Once the world's largest marsupial predator, the doglike Tasmanian tiger ( Thylacinus cynocephalus) ranged across Australia and as far north as New Guinea. After humans introduced dingoes to the area 4,000 years ago, the misnamed "tiger" was driven to extinction everywhere except the island of Tasmania. With the arrival of European settlers there in the 1800s, however, its days became numbered. Unsubstantiated tales of its blood-thirst and its unnaturally savage attacks on sheep led to the creation of "extermination societies" and ultimately to the introduction of a law in 1886 that mandated the destruction of the species. Hunted indiscriminately for fifty years, Tasmanian tigers were granted a reprieve in 1936, when the government was persuaded to protect the species. But it was too late: the last specimen died in a Hobart zoo two months later.
In Tasmanian Tiger, David Owen tells the tragic story of the thylacine, from its evolutionary origins and its physical and behavioral characteristics to its ill-fated encounter with European civilization and the ongoing fascination with the "Tassie Tiger" as a potent symbol of wildlife conservation. Elegantly written and full of interesting facts and first-hand stories from those who saw the animal in the wild, Tasmanian Tiger offers a compelling account of how fear and ignorance doomed an entire species over the course of a century. And in recounting numerous recent sightings of the thylacine in Tasmania, Owen explores the power that this once-despised creature continues to hold on the imagination today. Indeed, as described in this book, serious efforts are being undertaken to bring back the Tasmanian tiger through cloning, a controversial project that raises a number of ethical questions for scientists and conservationists everywhere. For both those familiar with the thylacine and those discovering this remarkable animal for the first time, Tasmanian Tiger is a poignant cautionary tale of human folly and the fragility of the natural world.
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David Owen is the author of nine novels and the editor of the Australian literary journal Island. He lives in Hobart, Tasmania.Review:
I recommend this book to anyone who is interested in understanding some of the attitudes that influence conservation issues, learning about unusual animals, and finding out how we might do a better job for our wildlife in the future. Before our grandchildren actually share the world with Tasmanian tigers, many tough questions will have to be asked and answered.(Whit Gibbons Tuscaloosa News)
Documents the Tasmanian tiger from an evolutionary as well as a historical perspective to scrub away some of the mysticism surrounding the animal and shore up its legacy with facts.(Science News)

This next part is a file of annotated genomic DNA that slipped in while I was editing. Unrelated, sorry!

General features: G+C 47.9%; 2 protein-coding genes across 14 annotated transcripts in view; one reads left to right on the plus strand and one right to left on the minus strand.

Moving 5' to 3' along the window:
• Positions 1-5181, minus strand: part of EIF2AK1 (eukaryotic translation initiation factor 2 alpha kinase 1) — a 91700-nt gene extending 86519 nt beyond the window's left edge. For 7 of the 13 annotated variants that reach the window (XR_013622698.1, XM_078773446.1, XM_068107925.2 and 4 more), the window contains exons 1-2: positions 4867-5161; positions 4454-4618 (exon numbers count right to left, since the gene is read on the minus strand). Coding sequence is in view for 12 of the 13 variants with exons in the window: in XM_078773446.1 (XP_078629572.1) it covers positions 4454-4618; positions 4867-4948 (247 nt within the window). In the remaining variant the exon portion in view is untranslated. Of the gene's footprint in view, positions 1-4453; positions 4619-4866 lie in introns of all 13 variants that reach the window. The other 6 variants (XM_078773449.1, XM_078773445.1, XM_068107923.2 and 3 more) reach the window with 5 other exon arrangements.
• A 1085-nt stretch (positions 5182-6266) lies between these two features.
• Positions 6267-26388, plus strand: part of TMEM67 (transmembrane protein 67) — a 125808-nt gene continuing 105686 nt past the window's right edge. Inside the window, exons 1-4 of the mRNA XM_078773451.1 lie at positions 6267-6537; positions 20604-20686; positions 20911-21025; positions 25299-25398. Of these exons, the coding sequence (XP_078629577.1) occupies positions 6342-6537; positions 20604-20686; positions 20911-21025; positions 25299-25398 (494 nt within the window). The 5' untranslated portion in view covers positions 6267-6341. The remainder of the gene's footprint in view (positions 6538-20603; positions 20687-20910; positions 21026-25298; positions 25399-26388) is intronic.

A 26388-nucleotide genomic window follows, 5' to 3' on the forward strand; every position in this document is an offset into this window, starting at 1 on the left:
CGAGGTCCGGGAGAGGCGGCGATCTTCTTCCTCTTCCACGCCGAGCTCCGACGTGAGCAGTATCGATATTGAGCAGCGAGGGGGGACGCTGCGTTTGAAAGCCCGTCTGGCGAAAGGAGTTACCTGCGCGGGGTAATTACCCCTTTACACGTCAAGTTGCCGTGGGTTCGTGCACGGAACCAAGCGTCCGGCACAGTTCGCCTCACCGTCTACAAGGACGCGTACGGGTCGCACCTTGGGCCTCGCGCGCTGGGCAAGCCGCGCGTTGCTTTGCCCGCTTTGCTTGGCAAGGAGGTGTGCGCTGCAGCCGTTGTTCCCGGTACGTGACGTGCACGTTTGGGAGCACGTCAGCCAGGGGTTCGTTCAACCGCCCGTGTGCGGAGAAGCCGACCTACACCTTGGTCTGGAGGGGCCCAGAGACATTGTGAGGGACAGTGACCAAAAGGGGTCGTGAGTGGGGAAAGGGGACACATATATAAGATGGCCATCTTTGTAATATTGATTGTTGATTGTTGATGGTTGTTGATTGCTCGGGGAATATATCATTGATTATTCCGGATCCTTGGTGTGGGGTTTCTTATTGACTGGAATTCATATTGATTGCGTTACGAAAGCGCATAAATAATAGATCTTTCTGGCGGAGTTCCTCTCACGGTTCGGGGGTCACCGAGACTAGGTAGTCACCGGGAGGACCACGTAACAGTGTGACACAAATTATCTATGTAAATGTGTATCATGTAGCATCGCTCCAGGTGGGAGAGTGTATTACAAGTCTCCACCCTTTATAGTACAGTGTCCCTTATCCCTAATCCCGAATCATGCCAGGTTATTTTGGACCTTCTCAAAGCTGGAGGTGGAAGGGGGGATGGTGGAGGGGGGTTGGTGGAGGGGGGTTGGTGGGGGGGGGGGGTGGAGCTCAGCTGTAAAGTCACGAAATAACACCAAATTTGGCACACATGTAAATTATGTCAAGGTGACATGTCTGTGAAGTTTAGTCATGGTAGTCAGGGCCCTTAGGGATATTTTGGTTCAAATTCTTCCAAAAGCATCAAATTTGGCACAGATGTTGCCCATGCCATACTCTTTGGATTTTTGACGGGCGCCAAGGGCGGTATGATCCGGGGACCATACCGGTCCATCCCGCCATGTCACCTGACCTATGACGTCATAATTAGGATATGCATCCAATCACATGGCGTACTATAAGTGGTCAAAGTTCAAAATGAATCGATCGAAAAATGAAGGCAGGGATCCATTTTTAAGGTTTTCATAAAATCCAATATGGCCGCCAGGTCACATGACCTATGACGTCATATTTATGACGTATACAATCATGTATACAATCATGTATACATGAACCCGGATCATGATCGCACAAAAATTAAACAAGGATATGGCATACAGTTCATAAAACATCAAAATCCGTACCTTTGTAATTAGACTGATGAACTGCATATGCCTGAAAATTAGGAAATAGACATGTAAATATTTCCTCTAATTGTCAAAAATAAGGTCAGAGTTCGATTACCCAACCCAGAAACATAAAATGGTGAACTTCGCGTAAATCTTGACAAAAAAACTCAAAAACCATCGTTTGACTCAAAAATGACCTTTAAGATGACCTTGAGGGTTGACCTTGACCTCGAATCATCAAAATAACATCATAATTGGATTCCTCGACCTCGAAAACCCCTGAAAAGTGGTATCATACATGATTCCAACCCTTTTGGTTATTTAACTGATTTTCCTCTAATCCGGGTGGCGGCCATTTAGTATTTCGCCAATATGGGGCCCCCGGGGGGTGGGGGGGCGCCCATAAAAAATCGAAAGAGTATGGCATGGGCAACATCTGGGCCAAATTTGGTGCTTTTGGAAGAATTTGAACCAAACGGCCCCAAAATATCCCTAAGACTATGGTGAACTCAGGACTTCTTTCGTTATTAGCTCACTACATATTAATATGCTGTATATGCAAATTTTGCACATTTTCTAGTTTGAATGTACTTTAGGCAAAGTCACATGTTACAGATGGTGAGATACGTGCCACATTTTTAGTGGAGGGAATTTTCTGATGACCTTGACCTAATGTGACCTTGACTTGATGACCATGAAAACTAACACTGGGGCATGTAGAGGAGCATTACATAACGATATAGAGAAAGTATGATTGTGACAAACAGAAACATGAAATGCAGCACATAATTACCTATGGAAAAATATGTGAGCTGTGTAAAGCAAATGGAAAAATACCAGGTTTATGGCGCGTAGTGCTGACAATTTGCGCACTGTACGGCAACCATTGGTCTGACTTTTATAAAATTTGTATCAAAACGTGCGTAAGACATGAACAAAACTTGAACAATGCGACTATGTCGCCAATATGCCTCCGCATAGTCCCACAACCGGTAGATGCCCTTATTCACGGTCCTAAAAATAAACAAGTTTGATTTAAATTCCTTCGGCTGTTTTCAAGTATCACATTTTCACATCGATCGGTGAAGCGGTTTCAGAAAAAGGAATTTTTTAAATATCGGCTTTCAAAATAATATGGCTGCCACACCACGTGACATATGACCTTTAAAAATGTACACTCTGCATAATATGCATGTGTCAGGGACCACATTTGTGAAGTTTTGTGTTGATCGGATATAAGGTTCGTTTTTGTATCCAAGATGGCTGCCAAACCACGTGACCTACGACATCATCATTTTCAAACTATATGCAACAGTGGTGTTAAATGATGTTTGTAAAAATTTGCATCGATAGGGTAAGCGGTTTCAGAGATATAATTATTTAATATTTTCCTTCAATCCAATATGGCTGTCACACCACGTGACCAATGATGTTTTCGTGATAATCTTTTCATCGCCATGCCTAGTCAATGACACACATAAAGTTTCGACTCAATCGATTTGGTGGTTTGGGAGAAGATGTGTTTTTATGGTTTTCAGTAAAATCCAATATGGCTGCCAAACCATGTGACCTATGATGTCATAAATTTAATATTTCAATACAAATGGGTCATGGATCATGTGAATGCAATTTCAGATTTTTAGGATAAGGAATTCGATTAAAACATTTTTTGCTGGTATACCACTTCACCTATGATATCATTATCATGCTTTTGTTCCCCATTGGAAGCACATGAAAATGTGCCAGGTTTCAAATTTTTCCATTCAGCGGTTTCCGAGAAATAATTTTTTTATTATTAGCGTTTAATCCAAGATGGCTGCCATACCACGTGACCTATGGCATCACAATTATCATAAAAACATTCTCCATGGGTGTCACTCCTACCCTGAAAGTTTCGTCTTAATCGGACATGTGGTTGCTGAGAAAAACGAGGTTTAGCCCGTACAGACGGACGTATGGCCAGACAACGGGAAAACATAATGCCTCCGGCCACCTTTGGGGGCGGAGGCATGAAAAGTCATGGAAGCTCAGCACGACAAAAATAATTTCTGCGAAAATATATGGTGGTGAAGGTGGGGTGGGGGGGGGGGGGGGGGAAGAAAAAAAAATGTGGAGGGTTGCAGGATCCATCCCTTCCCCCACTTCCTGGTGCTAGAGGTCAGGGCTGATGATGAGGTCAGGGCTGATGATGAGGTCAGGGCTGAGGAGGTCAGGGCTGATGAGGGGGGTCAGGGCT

Drawing on newspapers, government reports, ships' logs, and interviews with Tasmanians old enough to have seen a thylacine, Owen tells the tale and seeks to explain this rush towards extinction.(Times Literary Supplement)
Why would anyone want to read a book about the thylacine, an extinct Australian marsupial carnivore? Because it is one of the most fascinating and mysterious creatures that ever lived; so poorly understood that it was driven to extinction by people who had no idea what it was really like.(Richard Ellis, author of The Empty Ocean and The Extinction Scenario)
An enchanting book that reveals all we know about this little known animal. David Owen sweeps us along with his wonderful writing as we meet a truly incredible mammal that became the centerpiece in an ecological tragedy. Anyone interested in nature and the conservation of the diversity of life should read this story.(John Seidensticker, Senior Scientist at the Smithsonian National Zoological Park and author of Tigers)
The thylacine, or as it is commonly known, the Tasmanian tiger, is not just an extinct animal. This book tells how it has also become a mythical story about humanity's relentless arrogance in the face of a world of wonder, the tragic fate of which is a warning for us all.(Richard Flanagan, author of Gould's Book of Fish and Death of a River Guide)
This is the message that clearly runs throughout David Owen's absorbing chronicle of the once and future thylacine, recounting in fact-filled but never dry or wordy detail about the discovery and destruction of this remarkable species, and documenting the amazingly sparse extent of knowledge concerning it that was gleaned before it was lost to science, and the world, almost 70 years ago.(Fortean Times)
Very well done.(Wildlife Activist)
The book is well worth acquiring, especially for readers seeking a broad overview of thylacines.(Aleta Quinn and Don E. Wilson Journal of Mammology)
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